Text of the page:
Manager: Money issues aside, 'Bigfoot' Silva's 'big heart' would've made him take GLORY 64 fight


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You’d be hard pressed to find a voice in the MMA community that actually got behind the idea of Antonio Silva’s meeting GLORY heavyweight champion Ricco Verhoeven in a kickboxing match.

And “Bigfoot” Silva (19-12-1 MMA), who’d been knocked out in four or his five previous MMA bouts, wasn’t the only one catching heat for the move. As it often happens in these cases, those close to the athlete also take some of the blame for allowing them to put themselves at risk. Silva’s manager, Alex Davis, wasn’t spared.

Speaking to MMAjunkie at the time, Davis, himself, expressed his concerns about the matchup. But, though he could offer his advice, the decision was ultimately up to his fighter. And the UFC vet, it turned out, was in no position to turn down the fight purse.

Even if that wasn’t the case, though, Davis thinks “Bigfoot” would have gone ahead with the GLORY 64 encounter.

“As a manager, my obligation and my contract is, I have to give these guys any offer that comes to my table,” Davis told MMAjunkie Radio. “I can tell them, ‘Listen, I don’t think it’s a good idea. Or, ‘I think it’s a good idea.’ But, at the end of the day, who decides it’s the fighter, it’s not me.

“And ‘Bigfoot,’ even if he had been really smart with his money and he didn’t need to fight, he would still have taken the fight. Because he’s got a big heart. And he always wanted to test himself in a K-1 style fight.”

The offer that came to the table, Davis said, just so happened to be against the very best athlete the division could offer. And while Silva was once more knocked out, the fact that it took Verhoeven more than one round to do so was met with some level of surprise.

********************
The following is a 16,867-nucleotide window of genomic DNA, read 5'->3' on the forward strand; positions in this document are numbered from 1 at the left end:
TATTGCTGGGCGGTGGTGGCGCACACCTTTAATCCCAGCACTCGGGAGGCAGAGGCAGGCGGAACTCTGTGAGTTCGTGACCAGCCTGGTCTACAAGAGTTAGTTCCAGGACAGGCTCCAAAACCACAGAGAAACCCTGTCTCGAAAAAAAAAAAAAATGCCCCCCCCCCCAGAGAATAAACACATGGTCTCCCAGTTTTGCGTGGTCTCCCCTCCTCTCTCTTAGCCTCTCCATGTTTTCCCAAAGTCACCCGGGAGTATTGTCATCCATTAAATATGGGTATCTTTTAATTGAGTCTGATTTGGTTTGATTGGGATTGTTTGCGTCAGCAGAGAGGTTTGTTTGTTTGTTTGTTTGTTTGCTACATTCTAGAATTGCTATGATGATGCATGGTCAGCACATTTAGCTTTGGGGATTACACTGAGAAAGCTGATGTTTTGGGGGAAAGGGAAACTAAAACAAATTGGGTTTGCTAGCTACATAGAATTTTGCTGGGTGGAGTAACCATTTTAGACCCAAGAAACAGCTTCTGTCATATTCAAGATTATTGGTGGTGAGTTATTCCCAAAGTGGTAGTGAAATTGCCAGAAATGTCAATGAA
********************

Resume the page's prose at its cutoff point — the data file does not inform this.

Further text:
“Everybody was throwing stones and bricks at me because of the Rico Verhoeven fight,” Davis said. “But ‘Bigfoot’ actually carried himself very well in that fight.”

According to Davis, the idea to lure the GLORY champ into an MMA match has been shot down by Verhoeven’s manager. “Bigfoot,” in turn, recently underwent knee surgery. But Davis’ tone indicated that, while he’s “in the twilight” of his career, we haven’t seen the last of him just yet. (via Instagram)

Instagram Photo

To hear from Davis, check out the video above.

And for more on the upcoming MMA schedule, check out the MMA Rumors section of the site.

MMAjunkie Radio broadcasts Monday-Friday at 1 p.m. ET (10 a.m. PT) live from Mandalay Bay Resort & Casino’s Race & Sports Book. The show is hosted by “Gorgeous” George Garcia and producer Brian “Goze” Garcia. For more information or to download past episodes, go to

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Colby Covington doesn't care about Amanda Nunes or any other Brazilian ATT fighters he offended


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You didn’t really think Colby Covington would be worried about hurting his Brazilian teammates’ feelings, did you?

By calling Brazilians “filthy animals” after defeating Demian Maia at UFC Fight Night 119 in Sao Paulo, Covington (13-1 MMA, 8-1 UFC) has incurred the wrath of many, including from folks at American Top Team, the gym he calls home.

Head coach Ricardo Liborio, who is Brazilian, condemned Covington’s actions while also announcing his departure from the team. Brazilian ATT competitors have also spoken out against Covington, most notably UFC women’s bantamweight champion Amanda Nunes and heavyweight Antonio Silva.

Instagram Photo

That doesn’t seem to faze Covington one bit.

“I don’t really care about Amanda Nunes. I don’t really care about ‘Bigfoot’ Silva, you know,” Covington on Monday told MMAjunkie Radio. “They’re not my friends. They never have been my friends, and they never will be my friends.”

Considering these Brazilian fighters are teammates who work out alongside Covington, you might think “Chaos” would show at least a little concern for offending them. But that apparently couldn’t be further from the truth.

“It’s not a team. I’m not part of a team,” Covington said. “… We’re not in a points-scoring system like basketball or football, where it’s a team. This is an individual sport. I do represent American Top Team, but I don’t represent any other fighters in that gym.”

Plus, the way Covington sees it, there’ a lack unity in the gym that already exists.

“There’s always been a dividing line between the Americans and the Brazilians,” Covington said. “I’ve said this since Day 1: There’s a lot of clicks in the gym. If you go back through my interviews, then you know this is nothing new that I haven’t said before. So it is what it is.”

None of this should come as a surprise after Covington’s flippant apology.

For complete coverage of UFC Fight Night 119, check out the UFC Events section of the site.


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Source: MMA Junkie

After TKO loss in GLORY debut, 'Bigfoot' Silva wants rematch vs. Rico Verhoeven – but on his turf